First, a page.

On 2 May 1893 Moore married Laura Miller Peterson, a native of Goldsboro. The oldest child of Captain Joseph Eppy and Mary Catherine Parker Peterson, she was educated at Chowan College, Murfreesboro, and the Oxford Female Seminary, Oxford. The Moores had one son, Joseph Peterson, born in Winston-Salem on 3 May 1894.

References:

Clifton J. Allen, "Hight C Moore: An Appreciation," Baptist History and Heritage (January–March 1971).

The Circle, staff publication of the Baptist Sunday School Board, Nashville, Tenn., 1 Feb. 1941, December 1943, December 1951.

Data File (North Carolina Baptist Collection, Wake Forest University Library, Winston-Salem).

Data File (Southern Baptist Historical Collection, Dargan-Carver Library, Nashville, Tenn.).

Encyclopedia of Southern Baptists, vol. 3 (1971).

R. L. Middleton, A Dream Come True (1957).

J. M. Price, ed., Baptist Leaders in Religious Education (1943).

Additional Resources:

Hight C. Moore Papers (MS 163). Z. Smith Reynolds Library Special Collections and Archives, Wake Forest University. http://wakespace.lib.wfu.edu/handle/10339/27777 (accessed October 25, 2013).

Hight C Moore Papers, Southern Baptist Historical Library and Archives, Nashville, Tennessee. http://www.sbhla.org/downloads/69.pdf (accessed October 25, 2013).

Moore, Hight C. The country Sunday-school. Philadelphia : American Baptist Publishing Society. 1906. http://archive.org/details/countrysundaysch00moor (accessed October 25, 2013).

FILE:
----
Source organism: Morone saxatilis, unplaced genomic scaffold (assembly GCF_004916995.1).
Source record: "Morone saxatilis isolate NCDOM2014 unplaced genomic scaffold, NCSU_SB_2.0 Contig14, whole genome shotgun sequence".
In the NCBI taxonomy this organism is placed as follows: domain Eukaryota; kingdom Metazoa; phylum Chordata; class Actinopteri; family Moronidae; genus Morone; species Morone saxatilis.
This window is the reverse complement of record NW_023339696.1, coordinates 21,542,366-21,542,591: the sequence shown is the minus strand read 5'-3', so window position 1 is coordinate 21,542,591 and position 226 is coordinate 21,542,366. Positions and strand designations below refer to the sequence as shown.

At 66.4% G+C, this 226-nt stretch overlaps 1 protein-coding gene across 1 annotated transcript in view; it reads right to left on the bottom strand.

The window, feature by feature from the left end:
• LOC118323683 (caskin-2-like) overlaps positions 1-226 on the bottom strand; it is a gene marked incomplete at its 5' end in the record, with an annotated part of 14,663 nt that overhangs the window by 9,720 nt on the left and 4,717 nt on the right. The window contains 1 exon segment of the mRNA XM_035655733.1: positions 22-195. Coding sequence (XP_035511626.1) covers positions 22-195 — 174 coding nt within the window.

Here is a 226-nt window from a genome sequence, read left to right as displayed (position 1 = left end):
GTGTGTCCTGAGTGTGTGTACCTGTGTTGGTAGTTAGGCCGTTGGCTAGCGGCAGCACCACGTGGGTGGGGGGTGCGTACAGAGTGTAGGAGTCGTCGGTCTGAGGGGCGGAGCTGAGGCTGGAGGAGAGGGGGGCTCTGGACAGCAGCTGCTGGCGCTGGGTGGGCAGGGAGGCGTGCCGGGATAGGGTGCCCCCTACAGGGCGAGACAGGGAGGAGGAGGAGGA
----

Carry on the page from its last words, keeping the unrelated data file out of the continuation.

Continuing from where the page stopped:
Moore, Hight C. The man of mark in the church tomorrow. Raleigh, N.C., Mutual Publishing Company. 1912. http://archive.org/details/manofmarkinchurc00moor (accessed October 25, 2013).

Image Credits:

"Hight C Moore." Photograph. Annual of the Baptist State Convention of North Carolina One Hundred Twenty-Seventh Annual Session. [Rockingham, N.C.?]: The Convention. 1957. http://archive.org/stream/annual127129195719591bapt#page/n9/mode/2up  (accessed October 25, 2013).

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Copyright notice

This article is from the Dictionary of North Carolina Biography, 6 volumes, edited by William S. Powell. Copyright ©1979-1996 by the University of North Carolina Press. Used by permission of the publisher. For personal use and not for further distribution. Please submit permission requests for other use directly to the publisher.